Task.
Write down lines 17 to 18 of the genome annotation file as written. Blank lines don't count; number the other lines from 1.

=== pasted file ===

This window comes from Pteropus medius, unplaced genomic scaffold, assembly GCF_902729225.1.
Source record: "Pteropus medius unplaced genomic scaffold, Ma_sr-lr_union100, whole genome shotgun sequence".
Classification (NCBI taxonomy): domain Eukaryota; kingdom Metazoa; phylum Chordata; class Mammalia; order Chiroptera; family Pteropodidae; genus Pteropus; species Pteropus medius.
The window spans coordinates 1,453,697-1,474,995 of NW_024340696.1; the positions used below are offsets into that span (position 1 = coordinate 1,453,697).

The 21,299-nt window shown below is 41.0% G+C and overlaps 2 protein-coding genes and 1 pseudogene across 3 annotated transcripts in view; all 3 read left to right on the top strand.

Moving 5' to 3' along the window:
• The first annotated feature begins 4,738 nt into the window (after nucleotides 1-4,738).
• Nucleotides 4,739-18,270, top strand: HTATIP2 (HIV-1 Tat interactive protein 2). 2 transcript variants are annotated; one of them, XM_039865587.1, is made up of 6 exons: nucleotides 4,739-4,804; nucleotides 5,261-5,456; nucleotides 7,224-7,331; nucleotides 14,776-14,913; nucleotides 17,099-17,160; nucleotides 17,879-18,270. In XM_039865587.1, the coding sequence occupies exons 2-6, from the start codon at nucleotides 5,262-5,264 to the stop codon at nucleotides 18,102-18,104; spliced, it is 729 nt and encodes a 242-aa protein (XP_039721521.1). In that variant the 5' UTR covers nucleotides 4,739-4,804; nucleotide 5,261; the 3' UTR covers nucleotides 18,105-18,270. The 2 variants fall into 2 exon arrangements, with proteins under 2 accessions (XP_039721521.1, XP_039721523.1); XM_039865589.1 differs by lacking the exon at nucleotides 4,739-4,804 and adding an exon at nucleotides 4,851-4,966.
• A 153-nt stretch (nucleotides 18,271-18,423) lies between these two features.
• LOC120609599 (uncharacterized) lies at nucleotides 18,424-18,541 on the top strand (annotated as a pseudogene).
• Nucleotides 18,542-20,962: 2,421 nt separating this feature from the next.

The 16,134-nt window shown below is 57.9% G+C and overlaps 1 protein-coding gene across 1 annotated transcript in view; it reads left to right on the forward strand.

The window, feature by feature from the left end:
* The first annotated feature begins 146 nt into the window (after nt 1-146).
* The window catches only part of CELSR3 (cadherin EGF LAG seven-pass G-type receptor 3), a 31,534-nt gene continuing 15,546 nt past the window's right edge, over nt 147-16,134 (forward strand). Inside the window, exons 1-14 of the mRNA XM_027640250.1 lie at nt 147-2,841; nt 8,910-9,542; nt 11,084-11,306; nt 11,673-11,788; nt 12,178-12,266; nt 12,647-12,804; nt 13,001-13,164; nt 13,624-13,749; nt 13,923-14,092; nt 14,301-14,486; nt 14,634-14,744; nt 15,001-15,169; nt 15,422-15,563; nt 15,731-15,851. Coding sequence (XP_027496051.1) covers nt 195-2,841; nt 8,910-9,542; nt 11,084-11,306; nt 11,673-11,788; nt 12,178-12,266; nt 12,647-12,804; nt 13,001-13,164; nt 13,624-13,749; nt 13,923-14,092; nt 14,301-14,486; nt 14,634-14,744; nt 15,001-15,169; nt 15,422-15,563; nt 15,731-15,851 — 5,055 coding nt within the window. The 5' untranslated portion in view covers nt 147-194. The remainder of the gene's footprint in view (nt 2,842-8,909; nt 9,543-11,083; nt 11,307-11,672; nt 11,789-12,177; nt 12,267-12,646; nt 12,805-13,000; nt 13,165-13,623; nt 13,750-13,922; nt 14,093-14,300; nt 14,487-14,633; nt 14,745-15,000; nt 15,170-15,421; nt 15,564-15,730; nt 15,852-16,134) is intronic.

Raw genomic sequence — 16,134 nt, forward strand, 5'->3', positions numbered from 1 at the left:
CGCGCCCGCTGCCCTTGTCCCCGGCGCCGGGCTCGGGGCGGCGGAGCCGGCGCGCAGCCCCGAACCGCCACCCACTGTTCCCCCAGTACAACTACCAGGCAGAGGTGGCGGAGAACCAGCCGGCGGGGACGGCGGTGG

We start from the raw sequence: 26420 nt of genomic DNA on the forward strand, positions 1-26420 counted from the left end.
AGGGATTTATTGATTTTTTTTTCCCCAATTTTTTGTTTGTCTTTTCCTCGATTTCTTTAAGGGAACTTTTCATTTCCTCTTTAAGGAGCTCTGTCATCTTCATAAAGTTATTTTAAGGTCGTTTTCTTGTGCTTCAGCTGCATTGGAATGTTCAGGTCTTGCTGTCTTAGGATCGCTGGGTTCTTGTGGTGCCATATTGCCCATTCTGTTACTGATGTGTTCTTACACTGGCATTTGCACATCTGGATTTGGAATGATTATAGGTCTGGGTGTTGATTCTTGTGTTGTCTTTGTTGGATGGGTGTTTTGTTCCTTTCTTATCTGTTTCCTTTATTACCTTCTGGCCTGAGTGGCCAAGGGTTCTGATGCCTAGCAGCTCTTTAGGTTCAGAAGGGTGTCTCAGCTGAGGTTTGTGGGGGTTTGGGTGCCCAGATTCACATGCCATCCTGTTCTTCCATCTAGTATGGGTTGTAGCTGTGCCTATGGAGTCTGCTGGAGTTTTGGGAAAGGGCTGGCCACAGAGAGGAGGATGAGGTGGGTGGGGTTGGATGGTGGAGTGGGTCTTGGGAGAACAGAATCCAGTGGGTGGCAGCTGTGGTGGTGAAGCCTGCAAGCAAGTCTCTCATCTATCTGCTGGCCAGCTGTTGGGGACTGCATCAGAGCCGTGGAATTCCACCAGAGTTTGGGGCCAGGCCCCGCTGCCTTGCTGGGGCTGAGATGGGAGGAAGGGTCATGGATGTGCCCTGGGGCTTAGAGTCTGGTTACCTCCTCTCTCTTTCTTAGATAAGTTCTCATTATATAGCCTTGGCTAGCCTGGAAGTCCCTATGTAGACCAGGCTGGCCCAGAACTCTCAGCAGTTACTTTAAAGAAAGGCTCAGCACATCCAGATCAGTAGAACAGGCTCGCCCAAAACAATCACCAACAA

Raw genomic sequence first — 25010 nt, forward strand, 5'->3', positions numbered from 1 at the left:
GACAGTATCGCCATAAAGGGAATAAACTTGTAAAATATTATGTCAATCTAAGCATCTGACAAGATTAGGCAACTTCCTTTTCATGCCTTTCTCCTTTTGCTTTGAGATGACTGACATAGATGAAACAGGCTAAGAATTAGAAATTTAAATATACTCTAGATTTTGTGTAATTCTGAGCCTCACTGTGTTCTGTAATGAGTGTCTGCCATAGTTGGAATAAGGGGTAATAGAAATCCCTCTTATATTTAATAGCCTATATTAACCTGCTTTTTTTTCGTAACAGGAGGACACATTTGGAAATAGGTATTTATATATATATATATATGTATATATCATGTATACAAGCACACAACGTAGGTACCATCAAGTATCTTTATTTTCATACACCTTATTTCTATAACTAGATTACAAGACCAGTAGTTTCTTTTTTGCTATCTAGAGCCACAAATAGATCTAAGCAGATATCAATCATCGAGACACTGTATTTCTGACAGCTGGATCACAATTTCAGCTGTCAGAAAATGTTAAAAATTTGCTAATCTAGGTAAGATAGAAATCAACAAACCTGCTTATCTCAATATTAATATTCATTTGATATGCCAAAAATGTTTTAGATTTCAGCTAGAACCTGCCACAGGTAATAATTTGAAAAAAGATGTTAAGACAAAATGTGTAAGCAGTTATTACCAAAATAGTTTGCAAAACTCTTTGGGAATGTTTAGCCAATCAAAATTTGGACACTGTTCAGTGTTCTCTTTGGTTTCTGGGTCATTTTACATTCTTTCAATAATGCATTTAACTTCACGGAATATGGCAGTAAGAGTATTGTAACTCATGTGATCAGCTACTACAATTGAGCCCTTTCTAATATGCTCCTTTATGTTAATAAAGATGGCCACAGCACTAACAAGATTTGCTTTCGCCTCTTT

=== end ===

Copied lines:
CGCGCCCGCTGCCCTTGTCCCCGGCGCCGGGCTCGGGGCGGCGGAGCCGGCGCGCAGCCCCGAACCGCCACCCACTGTTCCCCCAGTACAACTACCAGGCAGAGGTGGCGGAGAACCAGCCGGCGGGGACGGCGGTGG

We start from the raw sequence: 26420 nt of genomic DNA on the forward strand, positions 1-26420 counted from the left end.